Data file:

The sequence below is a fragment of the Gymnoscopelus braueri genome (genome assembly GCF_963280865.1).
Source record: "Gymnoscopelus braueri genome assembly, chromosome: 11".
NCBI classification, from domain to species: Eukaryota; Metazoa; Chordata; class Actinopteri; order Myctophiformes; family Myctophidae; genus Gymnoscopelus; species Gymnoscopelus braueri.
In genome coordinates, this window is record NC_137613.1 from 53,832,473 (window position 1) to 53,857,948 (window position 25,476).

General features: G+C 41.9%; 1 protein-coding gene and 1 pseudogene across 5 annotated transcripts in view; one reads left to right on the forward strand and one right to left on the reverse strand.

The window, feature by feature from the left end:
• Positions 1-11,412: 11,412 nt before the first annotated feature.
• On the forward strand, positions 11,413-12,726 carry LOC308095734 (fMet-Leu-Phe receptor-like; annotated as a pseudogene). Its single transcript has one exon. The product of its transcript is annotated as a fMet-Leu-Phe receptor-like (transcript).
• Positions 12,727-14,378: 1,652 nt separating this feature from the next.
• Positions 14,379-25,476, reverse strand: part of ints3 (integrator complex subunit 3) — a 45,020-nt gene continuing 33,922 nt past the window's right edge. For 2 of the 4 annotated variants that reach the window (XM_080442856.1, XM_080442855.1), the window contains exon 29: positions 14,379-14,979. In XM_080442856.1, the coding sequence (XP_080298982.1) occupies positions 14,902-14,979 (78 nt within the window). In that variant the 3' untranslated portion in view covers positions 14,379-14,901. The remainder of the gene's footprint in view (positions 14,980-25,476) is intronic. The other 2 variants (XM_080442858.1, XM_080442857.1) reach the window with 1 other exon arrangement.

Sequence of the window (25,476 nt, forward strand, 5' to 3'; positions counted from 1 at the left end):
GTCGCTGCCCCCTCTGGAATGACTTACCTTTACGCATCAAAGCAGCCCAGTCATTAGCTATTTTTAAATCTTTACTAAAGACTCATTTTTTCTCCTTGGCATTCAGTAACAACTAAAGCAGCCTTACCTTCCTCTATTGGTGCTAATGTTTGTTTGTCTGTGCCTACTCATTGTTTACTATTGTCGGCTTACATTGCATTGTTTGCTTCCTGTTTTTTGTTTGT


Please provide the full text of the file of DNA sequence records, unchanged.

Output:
The sequence below is a fragment of the Gymnoscopelus braueri genome (genome assembly GCF_963280865.1).
Source record: "Gymnoscopelus braueri genome assembly, chromosome: 11".
NCBI classification, from domain to species: Eukaryota; Metazoa; Chordata; class Actinopteri; order Myctophiformes; family Myctophidae; genus Gymnoscopelus; species Gymnoscopelus braueri.
In genome coordinates, this window is record NC_137613.1 from 53,832,473 (window position 1) to 53,857,948 (window position 25,476).

General features: G+C 41.9%; 1 protein-coding gene and 1 pseudogene across 5 annotated transcripts in view; one reads left to right on the forward strand and one right to left on the reverse strand.

The window, feature by feature from the left end:
• Positions 1-11,412: 11,412 nt before the first annotated feature.
• On the forward strand, positions 11,413-12,726 carry LOC308095734 (fMet-Leu-Phe receptor-like; annotated as a pseudogene). Its single transcript has one exon. The product of its transcript is annotated as a fMet-Leu-Phe receptor-like (transcript).
• Positions 12,727-14,378: 1,652 nt separating this feature from the next.
• Positions 14,379-25,476, reverse strand: part of ints3 (integrator complex subunit 3) — a 45,020-nt gene continuing 33,922 nt past the window's right edge. For 2 of the 4 annotated variants that reach the window (XM_080442856.1, XM_080442855.1), the window contains exon 29: positions 14,379-14,979. In XM_080442856.1, the coding sequence (XP_080298982.1) occupies positions 14,902-14,979 (78 nt within the window). In that variant the 3' untranslated portion in view covers positions 14,379-14,901. The remainder of the gene's footprint in view (positions 14,980-25,476) is intronic. The other 2 variants (XM_080442858.1, XM_080442857.1) reach the window with 1 other exon arrangement.

Sequence of the window (25,476 nt, forward strand, 5' to 3'; positions counted from 1 at the left end):
GTCGCTGCCCCCTCTGGAATGACTTACCTTTACGCATCAAAGCAGCCCAGTCATTAGCTATTTTTAAATCTTTACTAAAGACTCATTTTTTCTCCTTGGCATTCAGTAACAACTAAAGCAGCCTTACCTTCCTCTATTGGTGCTAATGTTTGTTTGTCTGTGCCTACTCATTGTTTACTATTGTCGGCTTACATTGCATTGTTTGCTTCCTGTTTTTTGTTTGT